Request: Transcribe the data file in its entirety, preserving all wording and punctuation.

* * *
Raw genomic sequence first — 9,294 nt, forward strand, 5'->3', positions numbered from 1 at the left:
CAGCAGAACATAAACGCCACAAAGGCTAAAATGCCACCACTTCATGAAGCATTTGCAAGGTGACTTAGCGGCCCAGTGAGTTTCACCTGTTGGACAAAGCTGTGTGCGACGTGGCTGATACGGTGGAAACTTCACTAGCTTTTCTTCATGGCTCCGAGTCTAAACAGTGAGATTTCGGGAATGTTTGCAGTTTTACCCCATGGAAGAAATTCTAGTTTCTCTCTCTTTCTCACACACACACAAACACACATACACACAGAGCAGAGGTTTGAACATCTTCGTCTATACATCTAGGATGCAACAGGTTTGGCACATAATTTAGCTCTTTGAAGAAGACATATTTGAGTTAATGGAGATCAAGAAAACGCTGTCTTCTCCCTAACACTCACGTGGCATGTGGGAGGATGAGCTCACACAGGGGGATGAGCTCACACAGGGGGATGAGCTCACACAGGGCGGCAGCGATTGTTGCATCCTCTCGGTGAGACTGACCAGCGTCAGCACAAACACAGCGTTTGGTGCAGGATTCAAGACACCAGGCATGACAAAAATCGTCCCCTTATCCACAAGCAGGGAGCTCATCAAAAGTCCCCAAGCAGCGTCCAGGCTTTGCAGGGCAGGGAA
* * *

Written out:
Raw genomic sequence first — 9,294 nt, forward strand, 5'->3', positions numbered from 1 at the left:
CAGCAGAACATAAACGCCACAAAGGCTAAAATGCCACCACTTCATGAAGCATTTGCAAGGTGACTTAGCGGCCCAGTGAGTTTCACCTGTTGGACAAAGCTGTGTGCGACGTGGCTGATACGGTGGAAACTTCACTAGCTTTTCTTCATGGCTCCGAGTCTAAACAGTGAGATTTCGGGAATGTTTGCAGTTTTACCCCATGGAAGAAATTCTAGTTTCTCTCTCTTTCTCACACACACACAAACACACATACACACAGAGCAGAGGTTTGAACATCTTCGTCTATACATCTAGGATGCAACAGGTTTGGCACATAATTTAGCTCTTTGAAGAAGACATATTTGAGTTAATGGAGATCAAGAAAACGCTGTCTTCTCCCTAACACTCACGTGGCATGTGGGAGGATGAGCTCACACAGGGGGATGAGCTCACACAGGGGGATGAGCTCACACAGGGCGGCAGCGATTGTTGCATCCTCTCGGTGAGACTGACCAGCGTCAGCACAAACACAGCGTTTGGTGCAGGATTCAAGACACCAGGCATGACAAAAATCGTCCCCTTATCCACAAGCAGGGAGCTCATCAAAAGTCCCCAAGCAGCGTCCAGGCTTTGCAGGGCAGGGAA